RULES MAKE UP a part of any civilised society. When well designed, they reflect the social norms of the society in which they are developed and they are used as a way to ensure that citizens do not unfairly disadvantage others. For those who develop and police these laws, it is hoped that compliance can be elicited voluntarily. If not, then there are most often procedures that can be used to coerce people back into compliance. Compliance research has shown, however, that harsh sanctions and punishments, and the way in which they can sometimes be administered, can sometimes lead to overt opposition or defiance to laws in the future; a situation that can be extremely costly to a regulator (see Murphy 2004). Research into procedural justice has shown that if authorities treat people with trust, fairness, respect and neutrality during an enforcement encounter, people will not only be more willing to cooperate with authorities, but they will also be more likely to comply with authority decisions and directives in the future (Tyler 1990).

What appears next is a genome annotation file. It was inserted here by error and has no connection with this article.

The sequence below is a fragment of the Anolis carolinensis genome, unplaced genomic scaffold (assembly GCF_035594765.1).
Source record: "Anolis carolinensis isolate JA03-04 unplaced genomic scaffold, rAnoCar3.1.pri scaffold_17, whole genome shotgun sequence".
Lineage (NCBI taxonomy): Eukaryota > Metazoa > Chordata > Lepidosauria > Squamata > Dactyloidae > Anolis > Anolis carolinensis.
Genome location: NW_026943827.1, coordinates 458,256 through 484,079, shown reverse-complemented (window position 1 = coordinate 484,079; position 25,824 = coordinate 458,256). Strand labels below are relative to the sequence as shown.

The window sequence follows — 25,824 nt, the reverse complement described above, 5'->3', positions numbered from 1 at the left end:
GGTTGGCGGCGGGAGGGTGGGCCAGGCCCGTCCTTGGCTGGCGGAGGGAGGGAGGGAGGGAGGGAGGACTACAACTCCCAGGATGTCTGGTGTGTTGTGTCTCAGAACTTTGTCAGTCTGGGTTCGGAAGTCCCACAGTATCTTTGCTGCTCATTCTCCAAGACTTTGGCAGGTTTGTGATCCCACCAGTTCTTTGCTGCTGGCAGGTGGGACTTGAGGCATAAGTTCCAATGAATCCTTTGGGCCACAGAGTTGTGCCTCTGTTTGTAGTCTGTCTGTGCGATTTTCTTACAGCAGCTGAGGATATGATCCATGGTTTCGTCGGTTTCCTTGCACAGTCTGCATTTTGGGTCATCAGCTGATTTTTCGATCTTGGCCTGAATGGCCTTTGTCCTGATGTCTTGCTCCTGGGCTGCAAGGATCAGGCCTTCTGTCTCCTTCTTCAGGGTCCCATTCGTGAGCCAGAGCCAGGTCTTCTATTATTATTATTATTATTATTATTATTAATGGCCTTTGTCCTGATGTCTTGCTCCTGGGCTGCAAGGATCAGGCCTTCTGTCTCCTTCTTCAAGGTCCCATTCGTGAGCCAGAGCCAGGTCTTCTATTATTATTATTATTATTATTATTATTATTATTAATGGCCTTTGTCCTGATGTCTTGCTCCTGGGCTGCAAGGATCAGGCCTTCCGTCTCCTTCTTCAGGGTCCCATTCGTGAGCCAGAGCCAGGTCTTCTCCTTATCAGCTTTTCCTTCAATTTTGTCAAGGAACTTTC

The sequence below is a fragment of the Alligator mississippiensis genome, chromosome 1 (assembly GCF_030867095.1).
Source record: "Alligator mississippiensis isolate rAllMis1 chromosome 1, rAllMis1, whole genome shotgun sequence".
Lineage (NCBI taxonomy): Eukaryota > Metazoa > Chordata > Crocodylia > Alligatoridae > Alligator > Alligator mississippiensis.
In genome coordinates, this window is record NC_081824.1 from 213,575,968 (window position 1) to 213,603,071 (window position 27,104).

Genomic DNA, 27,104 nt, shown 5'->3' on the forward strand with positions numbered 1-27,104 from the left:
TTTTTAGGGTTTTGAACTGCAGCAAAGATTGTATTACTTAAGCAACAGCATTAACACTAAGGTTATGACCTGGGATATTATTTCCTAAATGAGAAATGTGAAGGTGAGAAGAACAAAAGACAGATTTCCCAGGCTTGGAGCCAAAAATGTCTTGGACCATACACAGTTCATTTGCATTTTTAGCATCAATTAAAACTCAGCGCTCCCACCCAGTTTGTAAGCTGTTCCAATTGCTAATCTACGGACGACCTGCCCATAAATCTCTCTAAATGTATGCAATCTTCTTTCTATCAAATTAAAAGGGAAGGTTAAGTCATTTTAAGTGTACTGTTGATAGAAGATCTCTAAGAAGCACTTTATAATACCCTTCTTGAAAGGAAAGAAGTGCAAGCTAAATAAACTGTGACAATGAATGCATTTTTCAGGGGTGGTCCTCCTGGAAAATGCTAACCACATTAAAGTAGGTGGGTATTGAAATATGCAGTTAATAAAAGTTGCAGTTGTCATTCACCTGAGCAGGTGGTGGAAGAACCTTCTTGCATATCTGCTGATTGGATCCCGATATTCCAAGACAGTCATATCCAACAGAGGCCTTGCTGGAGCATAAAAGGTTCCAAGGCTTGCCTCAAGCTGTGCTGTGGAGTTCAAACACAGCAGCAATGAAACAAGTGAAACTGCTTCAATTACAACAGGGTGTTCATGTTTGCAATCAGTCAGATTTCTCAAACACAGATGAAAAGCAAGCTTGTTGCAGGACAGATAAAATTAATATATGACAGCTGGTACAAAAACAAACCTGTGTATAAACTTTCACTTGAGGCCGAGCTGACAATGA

|Title of host publication||Emotions, Crime and Justice|
|Editors||Susanne Karstedt, Ian Loader and Heather Strang|
|Place of Publication||Oxford UK and Portland, OR, USA|
|Publication status||Published - 2011|